HR man standing below a lightbulb with a person in it
March 31, 2016
Business Management  |  4 min read

3 Hiring Tips for Your Small Business

by Lauren Borgeson

Hiring, on-boarding, and training new employees isn’t easy—especially when you are a small business owner and you’re accustomed to doing everything yourself. 

Bringing someone new into your business can be intimidating, but it is also necessary if you want to your business to grow. Whether you are hiring your first employee or your 20th, these are three hiring tips to consider when hiring for your small business. 

1. Clearly articulate what you are looking for, not just in competency but also in behaviors

In any company, but specifically in a small business, it is critical to understand how hiring someone will complement the already existing team. 

Often times, as small business owners, we get caught in a rut of hiring people we know rather than branching out and truly sourcing the most qualified candidates. Not only does this open you up to the risk of not getting the most qualified candidates for the role, it can also breed an environment that lacks diversity. 

You can (and you should), utilize your network to identify candidates, but make sure you are not skipping steps for referrals. Vet referrals and scrutinize their candidacy using the same process you would for any other candidate. Hiring someone different than you is OK and actually adds to productivity.  You can’t hire all strategists because you won’t get anything done and you can’t hire all do-ers or there is a lack of vision.  

2. Understand your value proposition as an employer

If you are ready to hire, then I am sure at this point you understand your value proposition of your product or service to your customer. But, what do you bring to the table as an employer? Can you answer the question, why someone would want to come work for you?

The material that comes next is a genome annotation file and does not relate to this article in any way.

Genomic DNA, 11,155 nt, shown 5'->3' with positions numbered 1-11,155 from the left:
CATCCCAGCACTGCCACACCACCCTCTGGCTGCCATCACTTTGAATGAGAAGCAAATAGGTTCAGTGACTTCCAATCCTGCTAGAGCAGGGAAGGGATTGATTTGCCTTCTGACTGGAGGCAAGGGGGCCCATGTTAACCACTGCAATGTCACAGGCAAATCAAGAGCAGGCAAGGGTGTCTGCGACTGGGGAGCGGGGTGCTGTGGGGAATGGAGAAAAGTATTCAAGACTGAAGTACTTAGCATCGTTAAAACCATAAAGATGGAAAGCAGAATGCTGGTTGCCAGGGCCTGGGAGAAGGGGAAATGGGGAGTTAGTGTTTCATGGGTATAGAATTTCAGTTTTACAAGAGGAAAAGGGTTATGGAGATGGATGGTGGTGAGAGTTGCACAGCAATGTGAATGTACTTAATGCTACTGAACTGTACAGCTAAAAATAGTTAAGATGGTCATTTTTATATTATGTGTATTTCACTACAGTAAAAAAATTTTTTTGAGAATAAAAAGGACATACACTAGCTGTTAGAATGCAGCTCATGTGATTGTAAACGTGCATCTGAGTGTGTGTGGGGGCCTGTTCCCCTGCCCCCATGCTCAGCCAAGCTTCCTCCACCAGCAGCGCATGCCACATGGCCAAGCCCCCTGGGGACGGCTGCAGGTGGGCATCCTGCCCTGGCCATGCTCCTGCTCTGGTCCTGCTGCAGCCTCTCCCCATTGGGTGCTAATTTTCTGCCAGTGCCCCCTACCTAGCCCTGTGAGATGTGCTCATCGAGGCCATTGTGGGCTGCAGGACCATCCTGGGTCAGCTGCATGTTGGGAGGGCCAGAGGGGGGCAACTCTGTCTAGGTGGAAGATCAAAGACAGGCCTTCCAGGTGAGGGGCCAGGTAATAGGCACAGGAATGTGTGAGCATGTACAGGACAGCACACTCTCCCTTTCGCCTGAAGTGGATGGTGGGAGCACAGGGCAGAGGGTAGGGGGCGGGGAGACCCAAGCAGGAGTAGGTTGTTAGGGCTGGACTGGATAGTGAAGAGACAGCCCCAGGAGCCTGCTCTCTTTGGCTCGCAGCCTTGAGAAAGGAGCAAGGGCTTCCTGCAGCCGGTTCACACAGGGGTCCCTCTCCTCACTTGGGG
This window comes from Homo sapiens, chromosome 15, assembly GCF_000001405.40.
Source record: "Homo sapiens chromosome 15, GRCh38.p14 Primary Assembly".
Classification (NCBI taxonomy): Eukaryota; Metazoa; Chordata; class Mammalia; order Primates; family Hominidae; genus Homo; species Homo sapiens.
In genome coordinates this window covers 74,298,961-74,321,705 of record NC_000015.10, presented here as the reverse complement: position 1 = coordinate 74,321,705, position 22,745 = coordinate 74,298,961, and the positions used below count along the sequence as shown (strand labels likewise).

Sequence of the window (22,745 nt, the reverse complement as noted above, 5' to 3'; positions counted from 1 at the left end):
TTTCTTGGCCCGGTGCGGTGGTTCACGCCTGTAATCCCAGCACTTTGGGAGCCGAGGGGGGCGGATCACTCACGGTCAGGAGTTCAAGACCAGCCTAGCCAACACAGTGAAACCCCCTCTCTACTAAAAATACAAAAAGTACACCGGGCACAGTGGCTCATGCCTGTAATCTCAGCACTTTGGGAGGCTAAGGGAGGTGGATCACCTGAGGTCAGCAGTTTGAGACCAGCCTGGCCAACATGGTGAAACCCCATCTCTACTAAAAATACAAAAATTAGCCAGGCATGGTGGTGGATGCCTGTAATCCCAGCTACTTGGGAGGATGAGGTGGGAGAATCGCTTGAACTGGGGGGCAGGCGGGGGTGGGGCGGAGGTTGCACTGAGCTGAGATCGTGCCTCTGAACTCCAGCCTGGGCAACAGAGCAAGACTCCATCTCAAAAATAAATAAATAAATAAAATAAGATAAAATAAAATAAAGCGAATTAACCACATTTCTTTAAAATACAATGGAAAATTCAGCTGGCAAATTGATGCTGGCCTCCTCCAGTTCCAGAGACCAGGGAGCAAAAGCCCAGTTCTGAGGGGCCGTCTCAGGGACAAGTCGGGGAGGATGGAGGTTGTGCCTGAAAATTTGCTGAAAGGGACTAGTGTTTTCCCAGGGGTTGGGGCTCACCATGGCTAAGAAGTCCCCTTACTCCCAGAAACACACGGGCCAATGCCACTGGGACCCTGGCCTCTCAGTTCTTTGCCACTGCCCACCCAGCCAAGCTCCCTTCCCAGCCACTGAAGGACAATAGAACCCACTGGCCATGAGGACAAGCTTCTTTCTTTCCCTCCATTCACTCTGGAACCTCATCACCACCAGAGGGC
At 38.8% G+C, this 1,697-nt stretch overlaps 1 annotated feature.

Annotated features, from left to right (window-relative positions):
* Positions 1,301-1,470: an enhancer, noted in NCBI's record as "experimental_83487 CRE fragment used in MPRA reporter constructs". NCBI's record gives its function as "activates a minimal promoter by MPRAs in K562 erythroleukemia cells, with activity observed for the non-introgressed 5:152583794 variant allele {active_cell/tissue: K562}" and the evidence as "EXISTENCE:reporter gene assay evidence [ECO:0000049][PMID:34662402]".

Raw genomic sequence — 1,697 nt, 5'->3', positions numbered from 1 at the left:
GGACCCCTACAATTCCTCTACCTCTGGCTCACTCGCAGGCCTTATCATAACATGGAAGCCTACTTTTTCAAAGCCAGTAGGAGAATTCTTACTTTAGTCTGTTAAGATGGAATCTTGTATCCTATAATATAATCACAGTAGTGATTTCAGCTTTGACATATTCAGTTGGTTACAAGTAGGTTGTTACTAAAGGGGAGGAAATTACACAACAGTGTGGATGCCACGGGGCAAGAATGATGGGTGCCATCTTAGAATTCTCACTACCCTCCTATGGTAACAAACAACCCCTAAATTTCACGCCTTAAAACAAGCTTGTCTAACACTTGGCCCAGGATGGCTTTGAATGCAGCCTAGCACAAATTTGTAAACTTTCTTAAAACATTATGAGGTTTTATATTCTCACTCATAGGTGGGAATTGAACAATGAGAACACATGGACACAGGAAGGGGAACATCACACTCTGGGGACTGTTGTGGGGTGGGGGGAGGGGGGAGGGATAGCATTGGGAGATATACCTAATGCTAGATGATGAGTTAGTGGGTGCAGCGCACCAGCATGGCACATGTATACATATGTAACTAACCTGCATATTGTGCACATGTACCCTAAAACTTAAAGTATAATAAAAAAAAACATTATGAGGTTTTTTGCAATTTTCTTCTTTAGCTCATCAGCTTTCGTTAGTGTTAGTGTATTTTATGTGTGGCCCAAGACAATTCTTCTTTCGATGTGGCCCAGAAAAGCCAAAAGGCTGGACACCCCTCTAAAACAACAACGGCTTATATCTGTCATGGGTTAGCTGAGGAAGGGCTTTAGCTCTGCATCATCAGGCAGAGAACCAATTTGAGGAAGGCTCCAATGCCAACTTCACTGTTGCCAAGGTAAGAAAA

The market for talent is very competitive, and most candidates are making decisions about where they want to work based off intangible benefits (culture, leadership, career development), rather than tangible benefits like compensation. This can be great news for a small business owner, because you may not be able to compete with the bigger companies when it comes to medical benefits and 401K matching. 

However, if you have not made a concerted effort to develop your culture and really think about why you are a better employer than your competition, you will likely have difficulty obtaining the talent you are seeking.  

3. Set them up for success on day one

After months of searching for the right candidate you made a candidate an offer and she accepted. Now what? The first few months of a new hire’s journey are crucial. Make sure to develop a proper on-boarding plan to help set your new hire up for success.

There are many key things to incorporate in an on-boarding plan, but make sure there are ample opportunities for your new employee to connect with her leader. This enables a consistent feedback loop, an opportunity to build trust, and allows co-creation of goals and objectives giving the new employee a clear direction, right out of the gate.

Like I said, this stuff isn’t easy! The good news is, you don’t have to figure it out all on your own.  Check out our Hiring Kit compiled by Infusionsoft’s very own hiring experts to get more resources on where to find those coveted candidates, a worksheet for developing your employer brand, and more.

 lauren borgeson.jpeg

Since joining Infusionsoft in 2015, Lauren Borgeson has served as a Hiring Partner for Infusionsoft’s leaders as they search for the best talent to contribute to our mission of changing the world for small business. Lauren is responsible for hiring a variety of positions from entry level support roles to seasoned vice presidents. She does this all while contributing to the company’s talent acquisition strategies. When she isn’t helping to hire the newest Infusionites, Lauren enjoys trying new restaurants, running half-marathons, writing her blog (, and traveling the world with her husband.

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